I learned enough to gain early admissions to Yale, but remember little of my three years at Lefferts.  Only one class sticks out in my mind – Biology, taught by a young Amherst graduate who had a beautiful, sexy, blonde wife. Mr. Purvis was as perverse and twisted as my Muirland teachers, and in the final class of the year, he taught ‘Sexual Reproduction in the Human Animal’. Far from the standard, academy-approved syllabus, the class was subtitled (by us) as ‘How To Get a Girl Hot’.  Mr. Purvis knew exactly what he was doing and went into great, clinical detail and explained arousal, foreplay, and penetration.  Of course all of us could only think of the voluptuous Mrs. Purvis and how Mr. Purvis was arousing and penetrating her.  Listening to that class was exciting, but painfully frustrating. All of us left class hunched over, hiding our hard-ons.

None of the type of teachers who taught at Stanley, Muirland, or Lefferts would last more than a few weeks today.  Worse, they would be brought up on charges of sexual abuse or mental cruelty towards children.  The temptation to stray, however, must be even greater than ever before, for in our inclusive, mainstreaming schools there are even more  amphibians who have to be tolerated and moved upstream, and many ‘otherly-challenged’ students who in a less tolerant age would have been mimicked just as cruelly as blind Billy Barnes who rattled his overcooked peas around the lunch plate every Thursday. In our PC environment nothing is supposed to be funny even though everyone knows that it is.  It must be very hard for teachers to keep a lid on their laughter.

Harder still is teaching in the inner-city where schools are little more than penitentiaries with metal detectors, lock-downs, and maximum security window bars.  Although I am no fan of teachers’ unions, I was in sympathy with teachers in Detroit who went on strike because of what they saw was the unfair imposition of performance standards. “How are we supposed to teach criminals, delinquents, dysfunctional retards, sons of dope-addled, drug-dealing parents”, they asked, “whose uncles are in lock up, whose brothers are in the 9mm cemetery, and whose sisters are hookers, let alone improve their performance?”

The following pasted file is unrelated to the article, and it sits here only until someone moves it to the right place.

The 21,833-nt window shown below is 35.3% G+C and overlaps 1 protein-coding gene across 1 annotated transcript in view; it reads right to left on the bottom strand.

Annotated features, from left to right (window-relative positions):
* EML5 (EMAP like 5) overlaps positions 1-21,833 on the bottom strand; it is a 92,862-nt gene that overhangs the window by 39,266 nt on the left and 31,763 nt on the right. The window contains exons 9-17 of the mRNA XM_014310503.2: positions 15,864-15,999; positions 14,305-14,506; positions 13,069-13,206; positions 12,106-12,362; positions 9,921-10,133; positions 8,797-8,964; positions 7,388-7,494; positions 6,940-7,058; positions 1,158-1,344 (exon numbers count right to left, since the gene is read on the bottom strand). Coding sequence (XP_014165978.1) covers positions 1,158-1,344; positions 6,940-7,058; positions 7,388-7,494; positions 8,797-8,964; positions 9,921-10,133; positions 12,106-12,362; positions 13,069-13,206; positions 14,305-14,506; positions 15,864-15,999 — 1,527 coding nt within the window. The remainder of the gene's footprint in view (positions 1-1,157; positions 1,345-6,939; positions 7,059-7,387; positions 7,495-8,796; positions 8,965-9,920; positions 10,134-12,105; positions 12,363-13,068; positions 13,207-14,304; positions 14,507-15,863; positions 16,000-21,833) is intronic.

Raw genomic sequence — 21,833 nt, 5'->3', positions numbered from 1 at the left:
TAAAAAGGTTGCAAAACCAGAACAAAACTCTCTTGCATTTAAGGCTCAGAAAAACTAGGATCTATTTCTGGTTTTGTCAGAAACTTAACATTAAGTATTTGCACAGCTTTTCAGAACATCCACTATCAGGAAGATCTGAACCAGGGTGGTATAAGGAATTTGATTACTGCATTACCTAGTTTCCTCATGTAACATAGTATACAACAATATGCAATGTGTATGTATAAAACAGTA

Educators, school administrators, and municipal school boards are looking for the Holy Grail of education – the intelligent, committed, compassionate, and understanding teacher who can ‘make a difference’.  Of course any candidate who fits this bill knows of the stultifying PC environment of the public schools, the corrupt and venal unions, the corrosive racial politics of city hall, the blackboard jungles of the ghetto, and the piss-poor pay, and run the other way as fast as their legs can carry them.

Most talented teachers find their niche in good neighborhood elementary schools serving the children of professionals, business managers, and diplomats. Teaching in these schools is not all a walk in the park of course, for there are plenty of pain-in-the-ass parents; and as progressive as these islands of real teaching may be, they are still part of the city school system.  There is nothing that a City Supervisor or Union Rep likes better than to come down hard on uppity white teachers.

I have never had a teacher who ‘made a difference’, nor fortunately any who were ignorant or abusive. Except for their peculiarities and crazy antics (even with his bum leg, Mr. Halburton used to careen around the narrow lanes of campus in his Dauphine shifting without a clutch) I remember no special enlightenment.  I had courses that opened intellectual doors and gave me a glimpse into what real learning could be; but never teachers.  They were placeholders in my education; neither good nor bad, and I was always indifferent to them. I knew enough not to piss them off; and like most of my classmates did what they asked so I could get the grades to get into Yale.

My favorite teacher of all was Suitcase Simmons, aka The Pink Whale, a pipe-smoking, pompous 22-year old graduate of Williams who taught French, sang operatic arias to himself, and rolled down the halls of Batcher Hall to enforce lights out. He was a hilarious caricature, an improbable person, a fat sprite, but a happy man. I used to ride with him to riflery matches and ask about music.  He loved having a chela whom he could instruct in the finer things of life.  I had no interest at all in opera or music, but loved to listen to his pompous monotone and juicy sucks on his pipe, so I kept him talking from Lefferts to Choate and asked  him questions about librettos and scores and staging the whole way.

I think about these characters all the time, so I guess despite my demurrals teachers have played an important part in my life – if you count the blathering of the Pink Whale and Mr. Peter’s dog jaw.